FB   
 
Powered bysps
        Society for Policy Studies
 
 

 
The Trumping of Asia
Posted:Jan 2, 2018
 
Print
Share
  
increase Font size decrease Font size
 
By Kevin Rudd
 
In the last year, the single most pointless wound inflicted by the US on Asia, not to mention itself, was its abandonment of the Trans-Pacific Partnership. In one fell swoop, the once great free-trading nation that was the United States of America died, leaving the global trading system utterly rudderless.
 
With America's spurning of the TPP, not only was progress toward further trade liberalisation reversed; the global free-trade system itself, including its common rules and arbitration mechanisms for resolving disputes, came into question.
 
You don't have to be a Marxist to understand that economics has a profound and probably even decisive impact on politics, both national and international. And, indeed, the geopolitical and geo-economic implications of Trump's move are just beginning to be felt across the Pacific.
 
With China's economic footprint across the Asia-Pacific region already large, countries in the region are now increasingly concluding that the US is consigning itself to growing economic irrelevance in Asia. US financial institutions will, of course, remain important, as will Silicon Valley, as a source of extraordinary innovation. But the pattern of trade, the direction of investment, and, increasingly, the nature of intra-regional capital flows, are painting a vastly different picture for the future than the one that has dominated post-war Asia.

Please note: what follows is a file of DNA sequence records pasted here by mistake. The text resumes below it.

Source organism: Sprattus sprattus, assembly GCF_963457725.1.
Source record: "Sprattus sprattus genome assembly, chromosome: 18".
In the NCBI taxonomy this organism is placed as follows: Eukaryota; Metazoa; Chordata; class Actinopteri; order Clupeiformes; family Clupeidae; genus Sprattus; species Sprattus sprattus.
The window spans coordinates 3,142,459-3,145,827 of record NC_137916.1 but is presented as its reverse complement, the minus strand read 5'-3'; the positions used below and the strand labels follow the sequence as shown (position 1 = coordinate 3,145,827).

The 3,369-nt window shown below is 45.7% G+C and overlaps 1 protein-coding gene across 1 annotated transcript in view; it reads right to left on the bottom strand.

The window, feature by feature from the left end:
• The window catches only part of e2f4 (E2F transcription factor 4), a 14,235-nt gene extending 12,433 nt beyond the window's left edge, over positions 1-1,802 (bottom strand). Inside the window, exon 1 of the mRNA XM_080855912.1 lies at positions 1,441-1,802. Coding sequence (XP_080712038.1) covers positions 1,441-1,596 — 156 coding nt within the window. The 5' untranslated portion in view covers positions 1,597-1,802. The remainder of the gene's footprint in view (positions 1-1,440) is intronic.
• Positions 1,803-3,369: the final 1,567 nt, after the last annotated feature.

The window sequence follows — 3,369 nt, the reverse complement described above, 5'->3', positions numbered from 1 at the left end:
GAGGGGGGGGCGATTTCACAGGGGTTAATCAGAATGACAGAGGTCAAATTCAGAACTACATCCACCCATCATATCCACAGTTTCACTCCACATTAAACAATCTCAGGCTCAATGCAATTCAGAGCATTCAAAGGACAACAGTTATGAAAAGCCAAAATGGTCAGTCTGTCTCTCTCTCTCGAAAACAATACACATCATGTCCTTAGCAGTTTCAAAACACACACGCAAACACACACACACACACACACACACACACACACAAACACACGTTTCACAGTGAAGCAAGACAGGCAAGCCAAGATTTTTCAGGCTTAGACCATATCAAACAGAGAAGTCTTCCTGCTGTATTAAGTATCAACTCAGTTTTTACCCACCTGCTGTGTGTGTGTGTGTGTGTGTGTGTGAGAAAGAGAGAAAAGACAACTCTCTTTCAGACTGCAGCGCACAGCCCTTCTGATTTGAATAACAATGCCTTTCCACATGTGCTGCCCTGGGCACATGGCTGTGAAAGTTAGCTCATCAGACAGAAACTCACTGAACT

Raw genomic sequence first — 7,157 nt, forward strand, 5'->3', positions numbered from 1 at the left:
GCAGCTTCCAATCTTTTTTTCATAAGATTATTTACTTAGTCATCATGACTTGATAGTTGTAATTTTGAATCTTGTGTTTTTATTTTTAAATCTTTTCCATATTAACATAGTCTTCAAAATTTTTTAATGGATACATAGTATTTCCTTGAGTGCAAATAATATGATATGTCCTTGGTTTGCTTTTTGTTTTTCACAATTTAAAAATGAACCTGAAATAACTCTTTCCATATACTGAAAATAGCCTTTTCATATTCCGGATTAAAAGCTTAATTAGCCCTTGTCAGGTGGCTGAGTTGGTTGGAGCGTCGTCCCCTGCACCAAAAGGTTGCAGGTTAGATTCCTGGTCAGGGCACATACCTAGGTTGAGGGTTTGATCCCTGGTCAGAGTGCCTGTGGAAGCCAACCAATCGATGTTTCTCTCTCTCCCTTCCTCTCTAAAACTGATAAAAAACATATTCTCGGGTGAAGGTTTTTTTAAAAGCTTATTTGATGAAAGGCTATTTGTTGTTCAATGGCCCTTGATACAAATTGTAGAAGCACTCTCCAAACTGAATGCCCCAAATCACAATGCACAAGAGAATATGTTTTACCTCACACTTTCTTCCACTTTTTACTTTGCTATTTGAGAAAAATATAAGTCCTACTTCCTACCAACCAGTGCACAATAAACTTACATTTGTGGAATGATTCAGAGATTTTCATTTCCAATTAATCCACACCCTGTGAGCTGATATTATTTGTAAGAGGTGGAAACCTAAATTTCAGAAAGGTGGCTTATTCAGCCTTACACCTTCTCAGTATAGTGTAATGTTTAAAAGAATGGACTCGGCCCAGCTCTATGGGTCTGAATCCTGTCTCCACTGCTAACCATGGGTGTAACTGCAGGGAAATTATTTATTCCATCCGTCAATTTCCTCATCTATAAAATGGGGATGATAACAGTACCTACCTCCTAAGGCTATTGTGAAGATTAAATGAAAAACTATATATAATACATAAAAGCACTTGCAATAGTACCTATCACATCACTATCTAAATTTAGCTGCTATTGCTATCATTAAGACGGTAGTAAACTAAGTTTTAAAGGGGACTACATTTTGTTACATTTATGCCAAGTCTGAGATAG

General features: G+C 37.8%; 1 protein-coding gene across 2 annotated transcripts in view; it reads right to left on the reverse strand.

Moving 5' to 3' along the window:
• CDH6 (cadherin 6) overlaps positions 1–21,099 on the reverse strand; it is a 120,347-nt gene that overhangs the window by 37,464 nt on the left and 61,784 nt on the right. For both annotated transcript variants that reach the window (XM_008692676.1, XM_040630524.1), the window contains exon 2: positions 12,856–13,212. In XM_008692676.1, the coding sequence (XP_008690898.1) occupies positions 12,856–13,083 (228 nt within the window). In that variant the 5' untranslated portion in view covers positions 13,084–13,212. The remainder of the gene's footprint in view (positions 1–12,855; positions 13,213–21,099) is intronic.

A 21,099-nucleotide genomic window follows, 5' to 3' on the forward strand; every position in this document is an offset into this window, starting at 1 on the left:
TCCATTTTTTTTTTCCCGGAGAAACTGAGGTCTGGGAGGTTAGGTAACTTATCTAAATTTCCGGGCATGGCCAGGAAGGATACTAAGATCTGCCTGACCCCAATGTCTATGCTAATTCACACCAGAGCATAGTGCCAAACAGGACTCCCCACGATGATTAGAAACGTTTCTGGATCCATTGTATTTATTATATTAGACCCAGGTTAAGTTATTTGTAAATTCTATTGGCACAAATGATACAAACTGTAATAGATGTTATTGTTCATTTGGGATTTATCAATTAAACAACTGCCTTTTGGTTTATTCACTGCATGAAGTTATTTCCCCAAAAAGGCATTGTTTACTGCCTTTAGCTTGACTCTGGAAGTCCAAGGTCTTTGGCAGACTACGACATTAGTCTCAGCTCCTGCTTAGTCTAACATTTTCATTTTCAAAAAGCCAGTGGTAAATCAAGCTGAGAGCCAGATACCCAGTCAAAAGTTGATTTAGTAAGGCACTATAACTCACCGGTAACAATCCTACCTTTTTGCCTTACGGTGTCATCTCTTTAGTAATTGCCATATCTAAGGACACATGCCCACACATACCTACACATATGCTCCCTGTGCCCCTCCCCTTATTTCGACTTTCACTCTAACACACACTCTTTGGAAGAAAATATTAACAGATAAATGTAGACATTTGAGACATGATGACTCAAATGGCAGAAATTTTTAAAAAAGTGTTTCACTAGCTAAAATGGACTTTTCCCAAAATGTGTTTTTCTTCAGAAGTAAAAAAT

The abandonment of the TPP—a key campaign promise that Donald Trump fulfilled almost immediately upon taking office—reflects the collective failure on the part of the American political class in the 2016 presidential election. Continuing that failure, America's leadership has not followed up on the decision with much of anything.
 
At home, the Trump administration has engaged in much chest-thumping about “America First.” Abroad, it has begun to tout an ill-defined concept of “a free and open Indo-Pacific,” which displays all the hallmarks of a slogan in search of substance. What economic reality will hang beneath this shingle, we know not. If the idea is a series of individual bilateral free-trade agreements, any seasoned observer of US trade diplomacy can tell you that we are looking at a decade's worth of negotiations that, ultimately, will probably yield very little.
 
For their part, Asia-Pacific countries have begun to look to two unlikely sources for leadership on trade liberalisation: Japan and China.